Need a reason to exercise? Read this book

Cover of the book SparkIf you ever need an intellectual motivation to get you off your butt and into an active program of exercise, read Spark: The Revolutionary New Science of Exercise and the Brain by John J. Ratey (Little Brown and Company, New York, 2008). I found it an informative read, which gave compelling arguments why you should engage in systematic physical exercise. He mined thousands of scientific research papers to underpin his work in objective findings. He synthesizes the information into 303 pages, but wrapped it in an engaging narrative around it so that you don’t fall asleep due to dry scientific writing. He also drew on his own case studies with patients and a few amazing experiments in applying physical exercise to learning environments.
Ratey’s subheading to the title is “Supercharge your mental circuits to beat stress, shapen your thinking, list your mood, boost your memory, and much more.” Sounds as if he’s peddling some kind of miracle drug, but it’s just plain, ol’ sweat, muscles and grunts.

“The prescription … varies from varies from person to person, but the research consistently shows that the more fit you are, the more resilient your brain becomes and the better it functions both cognitively and psychologically.” (p. 247)

To cut to the chase, his formula calls for 30-60 minutes of aerobic exercise, usually running or equivalent intensity exercise, six times a week. On two days, he recommends five short sprints (30 seconds max) injected into a normal session (the max intervals seem to trigger the body’s optimization). Strength-training helps maintain or build muscle and bone mass, which can be affected by the aging process. Ratey also suggests that yoga, tai chi, martial arts or other similar activities be added to improve balance and flexibility, as well as body awareness and concentration. Obviously, it takes time, discipline and effort to work up to the condition of being able to sustain aerobic exercise for such long periods, but you will be rewarded.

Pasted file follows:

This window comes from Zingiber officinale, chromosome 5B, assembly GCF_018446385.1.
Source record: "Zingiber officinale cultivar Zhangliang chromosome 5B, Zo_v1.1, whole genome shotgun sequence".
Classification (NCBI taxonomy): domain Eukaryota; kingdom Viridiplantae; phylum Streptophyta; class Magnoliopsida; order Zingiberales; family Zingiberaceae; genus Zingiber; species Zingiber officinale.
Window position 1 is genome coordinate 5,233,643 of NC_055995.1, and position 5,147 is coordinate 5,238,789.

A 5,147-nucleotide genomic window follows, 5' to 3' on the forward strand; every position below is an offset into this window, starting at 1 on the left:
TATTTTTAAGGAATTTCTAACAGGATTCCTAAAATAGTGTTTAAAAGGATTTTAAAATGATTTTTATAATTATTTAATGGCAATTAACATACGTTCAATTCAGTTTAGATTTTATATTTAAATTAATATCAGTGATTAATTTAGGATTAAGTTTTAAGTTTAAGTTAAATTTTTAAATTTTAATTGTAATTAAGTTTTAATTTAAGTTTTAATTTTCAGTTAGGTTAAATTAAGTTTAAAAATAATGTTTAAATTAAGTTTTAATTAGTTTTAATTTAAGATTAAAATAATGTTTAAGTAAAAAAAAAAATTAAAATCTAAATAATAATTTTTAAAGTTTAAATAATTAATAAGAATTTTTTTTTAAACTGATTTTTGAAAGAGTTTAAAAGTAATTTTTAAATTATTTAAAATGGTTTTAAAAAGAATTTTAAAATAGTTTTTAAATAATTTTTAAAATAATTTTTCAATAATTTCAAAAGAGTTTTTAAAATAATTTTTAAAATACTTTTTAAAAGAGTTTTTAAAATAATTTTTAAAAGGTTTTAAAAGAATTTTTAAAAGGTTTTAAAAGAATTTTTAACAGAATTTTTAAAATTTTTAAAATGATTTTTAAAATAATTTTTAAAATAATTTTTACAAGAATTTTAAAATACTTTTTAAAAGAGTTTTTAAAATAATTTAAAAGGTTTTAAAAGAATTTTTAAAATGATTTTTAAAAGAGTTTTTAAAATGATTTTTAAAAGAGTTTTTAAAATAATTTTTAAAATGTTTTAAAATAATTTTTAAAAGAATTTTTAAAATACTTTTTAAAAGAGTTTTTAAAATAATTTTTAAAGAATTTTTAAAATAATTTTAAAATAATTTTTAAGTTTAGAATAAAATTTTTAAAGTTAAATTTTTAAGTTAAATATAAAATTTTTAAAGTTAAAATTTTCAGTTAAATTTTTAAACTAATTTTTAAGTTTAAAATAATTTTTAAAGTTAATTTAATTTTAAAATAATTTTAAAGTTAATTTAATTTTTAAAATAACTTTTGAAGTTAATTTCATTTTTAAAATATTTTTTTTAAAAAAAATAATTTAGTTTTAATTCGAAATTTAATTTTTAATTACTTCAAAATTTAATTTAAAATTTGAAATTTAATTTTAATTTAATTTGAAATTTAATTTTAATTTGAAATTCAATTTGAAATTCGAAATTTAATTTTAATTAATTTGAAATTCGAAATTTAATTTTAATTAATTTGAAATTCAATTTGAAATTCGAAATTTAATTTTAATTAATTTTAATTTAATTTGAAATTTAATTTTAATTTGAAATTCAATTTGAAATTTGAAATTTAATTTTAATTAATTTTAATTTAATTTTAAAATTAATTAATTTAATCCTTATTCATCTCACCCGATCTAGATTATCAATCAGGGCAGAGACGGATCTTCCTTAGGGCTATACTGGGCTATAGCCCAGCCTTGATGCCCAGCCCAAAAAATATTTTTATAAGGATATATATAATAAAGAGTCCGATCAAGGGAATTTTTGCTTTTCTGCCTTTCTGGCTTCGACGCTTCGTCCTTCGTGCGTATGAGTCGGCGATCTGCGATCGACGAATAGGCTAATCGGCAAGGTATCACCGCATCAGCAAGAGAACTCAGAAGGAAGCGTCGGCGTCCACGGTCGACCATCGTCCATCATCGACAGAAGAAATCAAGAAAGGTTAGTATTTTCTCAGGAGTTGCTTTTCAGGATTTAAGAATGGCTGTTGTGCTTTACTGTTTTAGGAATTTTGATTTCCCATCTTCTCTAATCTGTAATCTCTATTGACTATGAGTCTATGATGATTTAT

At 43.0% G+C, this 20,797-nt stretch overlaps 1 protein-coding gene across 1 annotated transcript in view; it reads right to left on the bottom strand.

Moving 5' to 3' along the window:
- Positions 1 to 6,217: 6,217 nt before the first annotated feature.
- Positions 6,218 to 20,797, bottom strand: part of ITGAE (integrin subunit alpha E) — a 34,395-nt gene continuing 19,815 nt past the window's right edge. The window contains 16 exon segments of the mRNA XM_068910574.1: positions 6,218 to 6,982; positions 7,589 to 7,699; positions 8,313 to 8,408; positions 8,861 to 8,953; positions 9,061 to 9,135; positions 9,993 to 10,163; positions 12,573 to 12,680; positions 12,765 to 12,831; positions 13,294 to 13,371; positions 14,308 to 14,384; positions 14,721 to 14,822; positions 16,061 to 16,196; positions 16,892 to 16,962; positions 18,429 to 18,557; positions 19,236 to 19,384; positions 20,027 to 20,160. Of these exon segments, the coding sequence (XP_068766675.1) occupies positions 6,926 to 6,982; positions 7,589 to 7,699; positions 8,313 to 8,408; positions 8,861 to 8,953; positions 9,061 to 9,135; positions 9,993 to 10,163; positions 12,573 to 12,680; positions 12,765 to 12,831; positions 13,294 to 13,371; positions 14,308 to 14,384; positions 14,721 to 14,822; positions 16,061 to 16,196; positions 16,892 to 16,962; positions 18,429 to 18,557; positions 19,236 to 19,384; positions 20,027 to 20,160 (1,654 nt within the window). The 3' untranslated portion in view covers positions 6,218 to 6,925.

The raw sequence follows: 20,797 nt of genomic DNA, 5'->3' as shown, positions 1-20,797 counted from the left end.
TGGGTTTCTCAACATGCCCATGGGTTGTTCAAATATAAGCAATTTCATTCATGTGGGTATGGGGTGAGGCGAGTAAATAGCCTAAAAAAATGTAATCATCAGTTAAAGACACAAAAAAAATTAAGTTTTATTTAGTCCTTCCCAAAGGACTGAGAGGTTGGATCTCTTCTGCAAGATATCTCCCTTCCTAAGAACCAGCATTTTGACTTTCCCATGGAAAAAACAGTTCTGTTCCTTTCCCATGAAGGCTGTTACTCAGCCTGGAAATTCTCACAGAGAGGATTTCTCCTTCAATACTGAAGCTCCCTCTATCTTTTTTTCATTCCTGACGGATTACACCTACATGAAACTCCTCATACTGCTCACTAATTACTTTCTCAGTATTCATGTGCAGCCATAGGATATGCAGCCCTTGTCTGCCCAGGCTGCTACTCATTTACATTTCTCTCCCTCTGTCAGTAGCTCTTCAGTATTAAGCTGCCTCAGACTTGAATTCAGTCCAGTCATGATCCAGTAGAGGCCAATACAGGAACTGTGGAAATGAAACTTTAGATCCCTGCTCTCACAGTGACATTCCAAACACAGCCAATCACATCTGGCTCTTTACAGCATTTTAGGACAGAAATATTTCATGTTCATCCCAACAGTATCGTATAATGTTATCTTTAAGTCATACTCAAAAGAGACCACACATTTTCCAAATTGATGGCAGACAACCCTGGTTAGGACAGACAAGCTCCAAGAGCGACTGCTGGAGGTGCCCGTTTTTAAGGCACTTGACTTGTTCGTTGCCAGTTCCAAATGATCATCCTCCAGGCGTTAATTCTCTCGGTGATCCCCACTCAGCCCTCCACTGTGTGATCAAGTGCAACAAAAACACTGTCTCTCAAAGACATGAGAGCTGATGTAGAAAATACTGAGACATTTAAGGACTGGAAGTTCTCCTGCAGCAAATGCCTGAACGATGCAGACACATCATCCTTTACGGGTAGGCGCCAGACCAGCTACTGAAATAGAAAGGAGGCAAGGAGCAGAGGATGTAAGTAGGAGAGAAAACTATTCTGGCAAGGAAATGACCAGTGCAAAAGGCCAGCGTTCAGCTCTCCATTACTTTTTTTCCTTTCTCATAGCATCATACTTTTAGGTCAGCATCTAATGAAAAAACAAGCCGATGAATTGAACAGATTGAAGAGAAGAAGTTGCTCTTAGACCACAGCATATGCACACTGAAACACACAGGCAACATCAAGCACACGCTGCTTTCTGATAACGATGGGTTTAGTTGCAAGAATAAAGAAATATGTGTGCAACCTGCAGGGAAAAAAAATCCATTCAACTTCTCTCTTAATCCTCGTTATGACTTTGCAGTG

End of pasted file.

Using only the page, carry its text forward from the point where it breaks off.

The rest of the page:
Exercise has an impact on the brain’s neuroplasticity, creating new neurons as the building blocks. Ratey covered stress, anxiety, depression, attention deficit disorder, addiction, hormonal change (menopause in women) and aging in separate chapters. Far and away the best thing you can do for your brain power, mental health and physical well-being is an active daily exercise regime.

Ratey gets down to the complex, inter-related chemical processes and components that create and balance the neurotransmitters that fire up the brain within the human body. Ratey’s conclusions are not new. There has been a steady drumbeat of stories in newspapers, magazines and on the web about how physical exercise can radically improve mental performance, ward off illnesses and aging and overcome mental disorders, like depression. He emphasized that it’s necessary to engage in physical exercise every day, both to make it a consistent habit and to make the body respond appropriately.

Ratey is a researcher and neuro-psychiatrist at Harvard Medical School who earned a reputation working on attention deficit/hyperactivity disorder (ADHD). More information is available on his website and his blog, which links to news stories and features about his new book.